Go-Go dancers are dancers who are employed to entertain crowds at a discotheque. Go-go dancing originated in the early 1960s when women at the Peppermint Lounge in New York City began to get up on tables and dance the twist. There were many 1960s-era miniskirted clubgoers who wore what came to be called go-go boots to night clubs, so night club promoters in the mid 1960s conceived the idea of hiring them to entertain the patrons.
The term Go-Go derives from the phrase "go-go-go" for a high-energy person, and was influenced by the French expression à gogo, meaning "in abundance, galore", which is in turn derived from the ancient French word la gogue for "joy, happiness".
On 19 June 1964, Carol Doda began go-go dancing topless (after having had her breasts implanted with silicone to enlarge them) at the Condor Club on Broadway and Columbus in the North Beach neighborhood of San Francisco. She became the world's most famous go-go dancer, dancing at the Condor for 22 years.
Go-go dancers began to be hired on a regular basis at the Whisky a Go Go on the Sunset Strip in West Hollywood in the Los Angeles area in July 1965. The Whisky a Go Go was also the first go-go club to have go-go cages suspended from the ceiling (they were there from the very beginning in 1965), and thus the profession of cage dancer was born.
The phrase Go-Go was adopted by bars in the 1960s in Tokyo, Japan. It was of lesser reputation until it was abandoned by a majority of clubs and appropriated by burlesque and striptease establishments, which in turn became known as go-go bars and the women working there known as Go-Go dancers. During the Vietnam War there were many go-go bars in Saigon, South Vietnam to entertain U.S. troops. A synonym used in Vietnam for go-go dancers is table dancer.
Hullabaloo was a musical variety series that ran on NBC from January 12, 1965 through August 29, 1966. The Hullabaloo Dancers — a team of four men and six women—appeared on a regular basis. Another female dancer, model/actress Lada Edmund Jr. was best known as the caged "go-go girl" dancer in the Hullabaloo A-Go-Go segment near the closing sequence of the show. Other dance TV shows during this period such as ABC's Shindig! also featured go-go dancers in cages. Sometimes these cages were made of clear plastic with lights strung inside of them; sometimes the lights were synchronized to go on and off with the music. Shivaree!, another music show, usually put go-go dancers on scaffolding and on a platform behind the band which was performing. Each show of the period had a particular method of bringing the go-go dancers into camera view.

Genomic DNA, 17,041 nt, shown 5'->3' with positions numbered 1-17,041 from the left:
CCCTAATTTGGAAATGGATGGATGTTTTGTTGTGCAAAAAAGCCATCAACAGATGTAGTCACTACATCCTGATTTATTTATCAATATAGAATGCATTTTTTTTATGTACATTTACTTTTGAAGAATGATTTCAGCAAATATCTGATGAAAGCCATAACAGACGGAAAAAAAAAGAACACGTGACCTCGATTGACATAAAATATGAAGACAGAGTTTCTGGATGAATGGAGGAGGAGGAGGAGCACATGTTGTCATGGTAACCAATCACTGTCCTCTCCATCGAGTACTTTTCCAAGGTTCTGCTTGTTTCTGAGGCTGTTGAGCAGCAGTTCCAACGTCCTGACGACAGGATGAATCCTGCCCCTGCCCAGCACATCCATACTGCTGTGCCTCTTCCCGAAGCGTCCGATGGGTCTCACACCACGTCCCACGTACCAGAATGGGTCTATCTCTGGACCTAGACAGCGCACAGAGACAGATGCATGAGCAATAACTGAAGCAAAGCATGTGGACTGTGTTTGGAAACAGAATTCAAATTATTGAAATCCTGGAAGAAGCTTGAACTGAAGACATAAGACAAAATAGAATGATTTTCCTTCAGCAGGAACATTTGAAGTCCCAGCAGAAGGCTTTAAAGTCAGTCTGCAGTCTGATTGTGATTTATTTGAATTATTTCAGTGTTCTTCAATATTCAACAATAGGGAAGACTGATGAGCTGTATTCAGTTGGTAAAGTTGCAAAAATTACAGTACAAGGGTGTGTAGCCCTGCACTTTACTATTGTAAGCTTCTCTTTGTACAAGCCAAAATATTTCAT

The tradition of go-go dancers on TV music shows continues around the world, such as the Viva Hotbabes and SexBomb Girls in the Philippines. However, while American shows of the 1960s featured dancers highly trained in the various choreography each show used, many modern dancers are not so closely choreographed.
Many Gay clubs had male go-go dancers (called go-go boys) during the period 1965-1968. After that, few gay clubs had go-go dancers until 1988, when go-go dancing again became fashionable at gay clubs (and has remained so ever since).
Go-Go dancers that are hired to perform at night clubs, special parties, festivals, circuit parties or rave dances in colorful bright costumes (which may include as accessories glow sticks, light chasers, toy ray guns that light up, go-go shorts embedded with battery operated fiber optic tubes in various colors or strings of battery operated colored lights in a plastic tube), with fire sticks, a musical instrument or an animal (usually a snake) are called performance art dancers. In the early to mid 1980s, the performance art dancer John Sex, who performed with a python, played a role in making go-go dancing popular once again at gay and bisexual night clubs along with his life partner Sebastian Kwok.
There were many go-go bars in Thailand during the Vietnam War and they continued (on a smaller scale) after the war ended. By the 1980s, Thailand was a leading center for the sex industry and this industry has become a Thailand tourist attraction for males. Many go-go bars are located in Patpong and Soi Cowboy streets of Bangkok, Thailand.
Not very many nightclubs had go-go dancers in the 1970s. However, in the late 1970s, there was a nightclub at 128 West 45th St. (the same location where the Peppermint Lounge had been) in Manhattan, USA called G.G. Barnum's Room, patronized mostly by transsexuals, that had male go-go dancers who danced on trapezes above a net over the dance floor. In 1978, the Xenon night club in Manhattan became the first night club to provide go-go boxes for amateur go-go dancers to dance on. This got many people interested in go-go dancing.
In the early 1980s go-go dancing again became popular in New York City clubs inspired by the music of Madonna. Madonna included go-go dancers in her MTV music videos. By the late 1980s, go-go dancing had spread once more to night clubs throughout the Western world and East Asia.
Go-Go dancing has made a comeback in recent times, particularly on the West Coast of the United States and Hawaii. In Honolulu, Go-Go dancing is in full swing at various nightclubs like Ka restaurant & lounge, Paparazzi and Oceans 808. Sometimes they also perform at events in Pipeline Cafe. Club 939, a strip club, was a Go-Go only night on Sundays from 2005-07. The gay night club Hula's in the Waikiki Beach area has male go-go dancers. As it was in the beginning, go-go dancers usually do not strip, but receive tips.
Horrorpops, Danish band, is known for featuring Go-Go dancers in their live performances and their music videos. The music video Horrorbeach being dedicated entirely to their Go-Go dancers.
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